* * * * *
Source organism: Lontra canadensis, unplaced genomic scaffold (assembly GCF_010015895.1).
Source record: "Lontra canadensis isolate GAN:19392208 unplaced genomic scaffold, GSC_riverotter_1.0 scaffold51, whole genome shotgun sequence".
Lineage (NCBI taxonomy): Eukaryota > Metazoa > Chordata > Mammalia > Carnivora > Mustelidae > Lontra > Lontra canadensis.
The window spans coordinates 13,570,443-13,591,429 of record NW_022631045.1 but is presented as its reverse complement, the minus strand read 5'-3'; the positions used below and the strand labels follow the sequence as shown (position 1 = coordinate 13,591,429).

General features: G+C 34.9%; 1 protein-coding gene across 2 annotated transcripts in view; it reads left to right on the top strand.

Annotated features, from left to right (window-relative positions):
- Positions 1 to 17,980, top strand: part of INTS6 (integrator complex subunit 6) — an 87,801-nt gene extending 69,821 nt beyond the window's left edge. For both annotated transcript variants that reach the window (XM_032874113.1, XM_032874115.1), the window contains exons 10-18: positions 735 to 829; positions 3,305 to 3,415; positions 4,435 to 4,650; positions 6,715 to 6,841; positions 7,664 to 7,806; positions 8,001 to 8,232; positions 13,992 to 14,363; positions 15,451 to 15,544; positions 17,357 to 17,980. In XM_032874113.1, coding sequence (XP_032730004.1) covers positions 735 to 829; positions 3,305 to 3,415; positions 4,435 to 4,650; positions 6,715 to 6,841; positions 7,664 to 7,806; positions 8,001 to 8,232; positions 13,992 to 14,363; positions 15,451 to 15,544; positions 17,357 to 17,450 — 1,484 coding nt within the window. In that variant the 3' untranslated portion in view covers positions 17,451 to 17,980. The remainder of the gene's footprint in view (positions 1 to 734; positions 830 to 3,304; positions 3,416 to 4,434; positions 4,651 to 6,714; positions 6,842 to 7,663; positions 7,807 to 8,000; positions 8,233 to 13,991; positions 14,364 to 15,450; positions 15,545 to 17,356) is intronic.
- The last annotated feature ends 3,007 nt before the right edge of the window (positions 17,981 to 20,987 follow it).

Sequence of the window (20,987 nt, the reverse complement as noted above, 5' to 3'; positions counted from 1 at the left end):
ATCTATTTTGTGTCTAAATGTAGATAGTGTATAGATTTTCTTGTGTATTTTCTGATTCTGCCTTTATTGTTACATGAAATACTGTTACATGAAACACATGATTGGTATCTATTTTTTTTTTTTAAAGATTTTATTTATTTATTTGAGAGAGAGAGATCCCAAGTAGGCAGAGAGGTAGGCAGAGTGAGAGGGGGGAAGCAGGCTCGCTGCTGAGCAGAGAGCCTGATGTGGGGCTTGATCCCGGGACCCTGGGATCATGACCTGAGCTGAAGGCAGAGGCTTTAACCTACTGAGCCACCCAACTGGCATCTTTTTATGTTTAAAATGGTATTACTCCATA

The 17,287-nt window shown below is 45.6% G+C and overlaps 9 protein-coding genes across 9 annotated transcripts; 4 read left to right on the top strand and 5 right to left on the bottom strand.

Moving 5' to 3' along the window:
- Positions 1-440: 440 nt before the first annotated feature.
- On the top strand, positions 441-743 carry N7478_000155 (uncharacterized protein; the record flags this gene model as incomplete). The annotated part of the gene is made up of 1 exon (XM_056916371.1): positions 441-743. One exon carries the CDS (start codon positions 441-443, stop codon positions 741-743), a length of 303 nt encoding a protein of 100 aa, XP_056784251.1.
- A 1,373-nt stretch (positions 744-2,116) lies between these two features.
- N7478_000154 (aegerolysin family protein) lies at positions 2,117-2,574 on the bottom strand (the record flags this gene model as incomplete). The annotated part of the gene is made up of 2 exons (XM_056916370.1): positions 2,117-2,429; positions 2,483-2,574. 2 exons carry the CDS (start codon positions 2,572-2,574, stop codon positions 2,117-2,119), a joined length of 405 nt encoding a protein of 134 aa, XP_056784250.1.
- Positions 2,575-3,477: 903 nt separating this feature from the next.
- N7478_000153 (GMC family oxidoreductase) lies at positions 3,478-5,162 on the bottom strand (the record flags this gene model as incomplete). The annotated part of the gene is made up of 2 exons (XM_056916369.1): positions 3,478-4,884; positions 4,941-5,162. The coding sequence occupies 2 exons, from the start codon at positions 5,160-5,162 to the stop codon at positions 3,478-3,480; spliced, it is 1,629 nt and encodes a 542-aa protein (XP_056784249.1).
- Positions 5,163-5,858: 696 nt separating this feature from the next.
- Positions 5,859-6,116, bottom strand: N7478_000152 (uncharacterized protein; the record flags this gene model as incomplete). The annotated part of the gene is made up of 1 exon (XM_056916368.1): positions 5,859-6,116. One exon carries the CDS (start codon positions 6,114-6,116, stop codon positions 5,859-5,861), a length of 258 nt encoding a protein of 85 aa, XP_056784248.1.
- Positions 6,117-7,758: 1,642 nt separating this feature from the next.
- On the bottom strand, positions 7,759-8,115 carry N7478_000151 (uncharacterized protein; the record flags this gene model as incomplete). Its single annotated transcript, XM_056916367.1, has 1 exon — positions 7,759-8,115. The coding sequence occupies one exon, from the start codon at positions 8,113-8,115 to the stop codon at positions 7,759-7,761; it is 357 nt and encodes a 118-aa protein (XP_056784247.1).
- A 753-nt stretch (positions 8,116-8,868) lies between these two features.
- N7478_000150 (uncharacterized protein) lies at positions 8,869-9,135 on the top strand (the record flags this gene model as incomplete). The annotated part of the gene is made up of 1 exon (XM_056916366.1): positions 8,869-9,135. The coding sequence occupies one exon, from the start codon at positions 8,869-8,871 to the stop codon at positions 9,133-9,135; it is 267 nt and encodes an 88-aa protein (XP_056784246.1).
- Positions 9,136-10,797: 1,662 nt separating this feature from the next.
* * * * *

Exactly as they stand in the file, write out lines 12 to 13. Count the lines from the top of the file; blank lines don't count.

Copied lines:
Moving 5' to 3' along the window:
- Positions 1-440: 440 nt before the first annotated feature.